The “shy turtles ranging their platoons,"we never have seen, and probably never shall see, and yet the accuracy of the picture is as clear to us as that of the rnost familiar flower of our border.

every March.

Winter is past; the heart of Nature warms
Beneath the wrecks of unresisted storms;
Doubtful at first, suspected more than seen,
The Southern slopes are fringed with tender green;
On sheltered banks, beneath the dripping eaves,
Spring's earliest nurslings spread their glowing leaves,
Bright with the hues from wider pictures won,
While azure, golden,-drift, or sky or sun:
The snowdrop, bearing on her patient breast
The frozen trophy torn from winter's crest;
The violet, gazing on the arch of blue
Till her own iris wears its deepened hue;
The spendthrift crocus, bursting through the mold
Naked and shivering, with his cup of gold.
Swelled with new life, the darkening elm on high
Prints her thick buds against the spotted sky;
On all her boughs the stately chestnut cleaves
The gummy shroud that wraps her embryo leaves;
The housefly stealing from his narrow grave,
Drugged with the opiate that November gave,
Beats with faint wing against the snowy pane
Or crawls tenacious o'er its lucid plain ;
From shaded chinks of lichen-crusted walls
In languid curves the gliding serpent crawls;
The bog's green harper, thawing from his sleep
Twangs a hoarse note and tries a shortened leap;

On floating rails that face the softening noons
The still shy turtles range their dark platoons,
Or toiling, aimless, o'er the mellowing fields,
Trail through the grass their tesselated shields.

At last young April, ever frail and fair,
Wooed by her playmate with the golden hair,
Chased to the margin of receding floods,
O’er the soft meadows starred with opening buds
In tears and blushes sighs herself away
And hides her cheek beneath the flowers of May.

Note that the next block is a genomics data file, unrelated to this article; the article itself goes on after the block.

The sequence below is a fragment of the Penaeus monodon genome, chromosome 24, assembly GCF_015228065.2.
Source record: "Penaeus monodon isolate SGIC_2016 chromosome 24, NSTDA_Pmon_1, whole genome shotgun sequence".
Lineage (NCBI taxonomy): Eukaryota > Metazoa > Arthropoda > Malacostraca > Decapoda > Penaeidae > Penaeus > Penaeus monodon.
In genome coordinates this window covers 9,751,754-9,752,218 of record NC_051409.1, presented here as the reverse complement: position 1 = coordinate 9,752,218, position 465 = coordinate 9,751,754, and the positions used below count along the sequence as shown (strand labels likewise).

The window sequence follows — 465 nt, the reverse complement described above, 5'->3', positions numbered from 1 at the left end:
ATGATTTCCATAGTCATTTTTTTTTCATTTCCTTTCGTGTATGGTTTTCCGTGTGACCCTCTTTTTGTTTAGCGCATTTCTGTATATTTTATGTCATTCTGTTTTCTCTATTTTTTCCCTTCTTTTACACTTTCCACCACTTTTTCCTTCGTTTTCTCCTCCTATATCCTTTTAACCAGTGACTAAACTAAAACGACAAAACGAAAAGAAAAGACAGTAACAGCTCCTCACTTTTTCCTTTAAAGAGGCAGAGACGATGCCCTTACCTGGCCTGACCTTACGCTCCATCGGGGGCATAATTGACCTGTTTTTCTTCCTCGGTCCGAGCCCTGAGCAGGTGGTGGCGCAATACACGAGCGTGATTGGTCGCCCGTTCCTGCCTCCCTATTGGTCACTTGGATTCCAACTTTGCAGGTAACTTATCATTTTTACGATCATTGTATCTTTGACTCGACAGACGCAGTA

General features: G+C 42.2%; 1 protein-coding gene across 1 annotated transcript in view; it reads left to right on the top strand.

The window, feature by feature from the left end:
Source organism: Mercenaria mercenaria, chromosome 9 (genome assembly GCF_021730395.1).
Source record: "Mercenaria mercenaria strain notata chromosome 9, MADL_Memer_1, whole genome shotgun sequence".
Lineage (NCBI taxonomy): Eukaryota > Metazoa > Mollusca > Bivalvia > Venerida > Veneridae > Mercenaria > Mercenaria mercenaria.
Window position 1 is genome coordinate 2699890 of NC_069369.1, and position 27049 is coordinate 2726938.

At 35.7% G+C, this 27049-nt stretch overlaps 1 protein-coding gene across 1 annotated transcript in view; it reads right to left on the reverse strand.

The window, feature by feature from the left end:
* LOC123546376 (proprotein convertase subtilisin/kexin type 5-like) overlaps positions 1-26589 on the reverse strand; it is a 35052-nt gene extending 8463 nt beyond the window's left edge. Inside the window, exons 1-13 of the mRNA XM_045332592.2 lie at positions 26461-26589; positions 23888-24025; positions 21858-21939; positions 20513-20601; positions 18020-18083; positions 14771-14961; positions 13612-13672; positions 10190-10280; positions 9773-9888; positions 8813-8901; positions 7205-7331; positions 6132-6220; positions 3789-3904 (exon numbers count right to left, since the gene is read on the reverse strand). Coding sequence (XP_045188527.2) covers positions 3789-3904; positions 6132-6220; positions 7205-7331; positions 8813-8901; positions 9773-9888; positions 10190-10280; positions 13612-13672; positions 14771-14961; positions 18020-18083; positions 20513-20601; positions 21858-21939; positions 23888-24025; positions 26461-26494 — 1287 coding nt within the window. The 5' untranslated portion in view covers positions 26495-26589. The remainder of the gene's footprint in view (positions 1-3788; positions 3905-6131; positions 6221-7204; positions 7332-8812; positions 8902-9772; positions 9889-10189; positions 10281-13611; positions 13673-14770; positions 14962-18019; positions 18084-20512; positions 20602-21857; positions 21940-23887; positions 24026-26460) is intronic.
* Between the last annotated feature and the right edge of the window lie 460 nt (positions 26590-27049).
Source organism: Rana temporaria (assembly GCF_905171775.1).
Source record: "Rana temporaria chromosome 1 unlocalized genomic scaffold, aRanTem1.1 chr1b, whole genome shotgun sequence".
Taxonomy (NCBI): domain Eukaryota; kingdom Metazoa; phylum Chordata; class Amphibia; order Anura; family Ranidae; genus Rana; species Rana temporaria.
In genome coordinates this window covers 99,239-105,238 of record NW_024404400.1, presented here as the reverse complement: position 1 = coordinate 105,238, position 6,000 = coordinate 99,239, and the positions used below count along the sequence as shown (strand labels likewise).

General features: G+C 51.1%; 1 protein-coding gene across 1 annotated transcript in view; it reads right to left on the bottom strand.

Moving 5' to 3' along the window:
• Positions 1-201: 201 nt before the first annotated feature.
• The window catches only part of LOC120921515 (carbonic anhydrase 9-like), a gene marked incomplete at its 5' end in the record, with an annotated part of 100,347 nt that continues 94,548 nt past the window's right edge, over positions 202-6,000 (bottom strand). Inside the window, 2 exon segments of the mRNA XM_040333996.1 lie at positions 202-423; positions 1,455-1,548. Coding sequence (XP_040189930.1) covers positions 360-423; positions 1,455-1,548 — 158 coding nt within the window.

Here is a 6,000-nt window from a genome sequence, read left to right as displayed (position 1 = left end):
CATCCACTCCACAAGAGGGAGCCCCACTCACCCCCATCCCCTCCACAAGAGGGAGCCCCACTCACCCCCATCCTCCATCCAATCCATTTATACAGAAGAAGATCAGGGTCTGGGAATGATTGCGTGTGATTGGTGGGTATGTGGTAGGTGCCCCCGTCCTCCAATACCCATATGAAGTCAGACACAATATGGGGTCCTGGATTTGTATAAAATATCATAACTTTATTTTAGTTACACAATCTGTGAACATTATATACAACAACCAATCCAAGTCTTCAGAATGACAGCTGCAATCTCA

Then the proud tulip lights her beacon blaze,
Her clustering curls the hyacinth displays,
O’er her tall blades the crested fleur-de-lis
Like blue-eyed Pallas towers erect and free,
With yellower flames the lengthened sunshine glows
And love lays bare the passion-breathing rose;
Queen of the lake, along its reedy verge
The rival lily hastens to emerge,
Her snowy shoulders glistening as she strips,
Till morn is sultan of her parted lips.

Then bursts the song from every leafy glade
The yielding season's bridal serenade;
Then flash the wings returning summer calls
Through the deep arches of her forest halls ;
The blue-bird breathing from his azure plumes,
The fragrance borrowed where the myrtle blooms;
The thrush, poor wanderer, dropping meekly down,
Clad in his remnant of autumnal brown;
The oriole, drifting like a flake of fire,
Rent by the whirlwind from a blazing spire.
The robin jerking his spasmodic throat
Repeats, staccato, his peremptory note;
The crack-brained bobolink courts his crazy mate
Poised on a bulrush tipsy with his weight.
Nay, in his cage the lone canary sings,
Feels the soft air and spreads his idle wings :-
Why dream I here within these caging walls,
Deaf to her voice while blooming Nature calls,
While from Heaven's face the long-drawn shadows roll,
And all its sunshine floods my opening soul !

After this we are introduced to a winter room, delineated with equal taste and fidelity ;—the very home of lettered comfort :

Yet in the darksome crypt I left so late,
Whose only altar is its rusted grate,